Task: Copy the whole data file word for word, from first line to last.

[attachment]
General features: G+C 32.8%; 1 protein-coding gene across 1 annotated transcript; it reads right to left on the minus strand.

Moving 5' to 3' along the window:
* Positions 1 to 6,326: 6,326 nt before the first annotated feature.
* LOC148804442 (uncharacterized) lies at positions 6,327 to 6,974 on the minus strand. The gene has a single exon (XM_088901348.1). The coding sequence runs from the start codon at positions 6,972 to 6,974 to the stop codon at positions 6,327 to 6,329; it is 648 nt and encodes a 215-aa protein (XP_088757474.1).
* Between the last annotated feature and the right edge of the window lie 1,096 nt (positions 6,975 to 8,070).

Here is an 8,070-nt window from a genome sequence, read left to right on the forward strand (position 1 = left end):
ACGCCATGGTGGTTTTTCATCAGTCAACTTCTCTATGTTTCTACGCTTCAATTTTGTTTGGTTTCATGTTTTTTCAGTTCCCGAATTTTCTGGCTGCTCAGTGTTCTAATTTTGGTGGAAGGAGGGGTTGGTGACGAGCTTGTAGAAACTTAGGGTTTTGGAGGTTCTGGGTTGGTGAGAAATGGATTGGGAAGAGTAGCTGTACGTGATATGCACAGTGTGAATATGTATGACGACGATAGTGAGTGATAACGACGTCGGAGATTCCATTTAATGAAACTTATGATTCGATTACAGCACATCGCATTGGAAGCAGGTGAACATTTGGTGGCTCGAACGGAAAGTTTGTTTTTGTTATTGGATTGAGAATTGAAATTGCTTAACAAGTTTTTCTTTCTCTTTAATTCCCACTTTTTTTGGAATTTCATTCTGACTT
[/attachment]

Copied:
General features: G+C 32.8%; 1 protein-coding gene across 1 annotated transcript; it reads right to left on the minus strand.

Moving 5' to 3' along the window:
* Positions 1 to 6,326: 6,326 nt before the first annotated feature.
* LOC148804442 (uncharacterized) lies at positions 6,327 to 6,974 on the minus strand. The gene has a single exon (XM_088901348.1). The coding sequence runs from the start codon at positions 6,972 to 6,974 to the stop codon at positions 6,327 to 6,329; it is 648 nt and encodes a 215-aa protein (XP_088757474.1).
* Between the last annotated feature and the right edge of the window lie 1,096 nt (positions 6,975 to 8,070).

Here is an 8,070-nt window from a genome sequence, read left to right on the forward strand (position 1 = left end):
ACGCCATGGTGGTTTTTCATCAGTCAACTTCTCTATGTTTCTACGCTTCAATTTTGTTTGGTTTCATGTTTTTTCAGTTCCCGAATTTTCTGGCTGCTCAGTGTTCTAATTTTGGTGGAAGGAGGGGTTGGTGACGAGCTTGTAGAAACTTAGGGTTTTGGAGGTTCTGGGTTGGTGAGAAATGGATTGGGAAGAGTAGCTGTACGTGATATGCACAGTGTGAATATGTATGACGACGATAGTGAGTGATAACGACGTCGGAGATTCCATTTAATGAAACTTATGATTCGATTACAGCACATCGCATTGGAAGCAGGTGAACATTTGGTGGCTCGAACGGAAAGTTTGTTTTTGTTATTGGATTGAGAATTGAAATTGCTTAACAAGTTTTTCTTTCTCTTTAATTCCCACTTTTTTTGGAATTTCATTCTGACTT